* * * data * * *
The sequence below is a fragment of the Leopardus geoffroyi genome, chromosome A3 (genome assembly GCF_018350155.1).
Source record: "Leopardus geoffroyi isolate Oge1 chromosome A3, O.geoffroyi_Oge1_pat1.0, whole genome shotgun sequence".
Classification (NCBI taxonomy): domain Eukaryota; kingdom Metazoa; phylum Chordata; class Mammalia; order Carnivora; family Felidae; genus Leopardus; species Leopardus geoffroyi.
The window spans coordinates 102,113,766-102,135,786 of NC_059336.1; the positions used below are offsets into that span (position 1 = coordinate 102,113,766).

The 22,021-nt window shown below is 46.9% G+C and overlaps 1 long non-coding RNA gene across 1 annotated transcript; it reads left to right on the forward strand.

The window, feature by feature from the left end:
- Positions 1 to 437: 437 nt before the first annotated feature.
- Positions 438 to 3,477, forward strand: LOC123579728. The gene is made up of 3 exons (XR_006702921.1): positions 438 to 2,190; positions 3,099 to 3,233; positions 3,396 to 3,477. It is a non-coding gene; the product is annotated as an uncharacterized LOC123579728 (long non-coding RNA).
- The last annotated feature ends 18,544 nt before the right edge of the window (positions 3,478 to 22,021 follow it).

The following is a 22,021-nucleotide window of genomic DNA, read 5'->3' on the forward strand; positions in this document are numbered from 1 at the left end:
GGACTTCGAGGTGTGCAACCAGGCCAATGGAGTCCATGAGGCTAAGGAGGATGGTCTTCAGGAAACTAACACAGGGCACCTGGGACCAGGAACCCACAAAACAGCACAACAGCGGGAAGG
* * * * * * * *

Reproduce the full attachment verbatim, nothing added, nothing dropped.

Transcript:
The sequence below is a fragment of the Leopardus geoffroyi genome, chromosome A3 (genome assembly GCF_018350155.1).
Source record: "Leopardus geoffroyi isolate Oge1 chromosome A3, O.geoffroyi_Oge1_pat1.0, whole genome shotgun sequence".
Classification (NCBI taxonomy): domain Eukaryota; kingdom Metazoa; phylum Chordata; class Mammalia; order Carnivora; family Felidae; genus Leopardus; species Leopardus geoffroyi.
The window spans coordinates 102,113,766-102,135,786 of NC_059336.1; the positions used below are offsets into that span (position 1 = coordinate 102,113,766).

The 22,021-nt window shown below is 46.9% G+C and overlaps 1 long non-coding RNA gene across 1 annotated transcript; it reads left to right on the forward strand.

The window, feature by feature from the left end:
- Positions 1 to 437: 437 nt before the first annotated feature.
- Positions 438 to 3,477, forward strand: LOC123579728. The gene is made up of 3 exons (XR_006702921.1): positions 438 to 2,190; positions 3,099 to 3,233; positions 3,396 to 3,477. It is a non-coding gene; the product is annotated as an uncharacterized LOC123579728 (long non-coding RNA).
- The last annotated feature ends 18,544 nt before the right edge of the window (positions 3,478 to 22,021 follow it).

The following is a 22,021-nucleotide window of genomic DNA, read 5'->3' on the forward strand; positions in this document are numbered from 1 at the left end:
GGACTTCGAGGTGTGCAACCAGGCCAATGGAGTCCATGAGGCTAAGGAGGATGGTCTTCAGGAAACTAACACAGGGCACCTGGGACCAGGAACCCACAAAACAGCACAACAGCGGGAAGG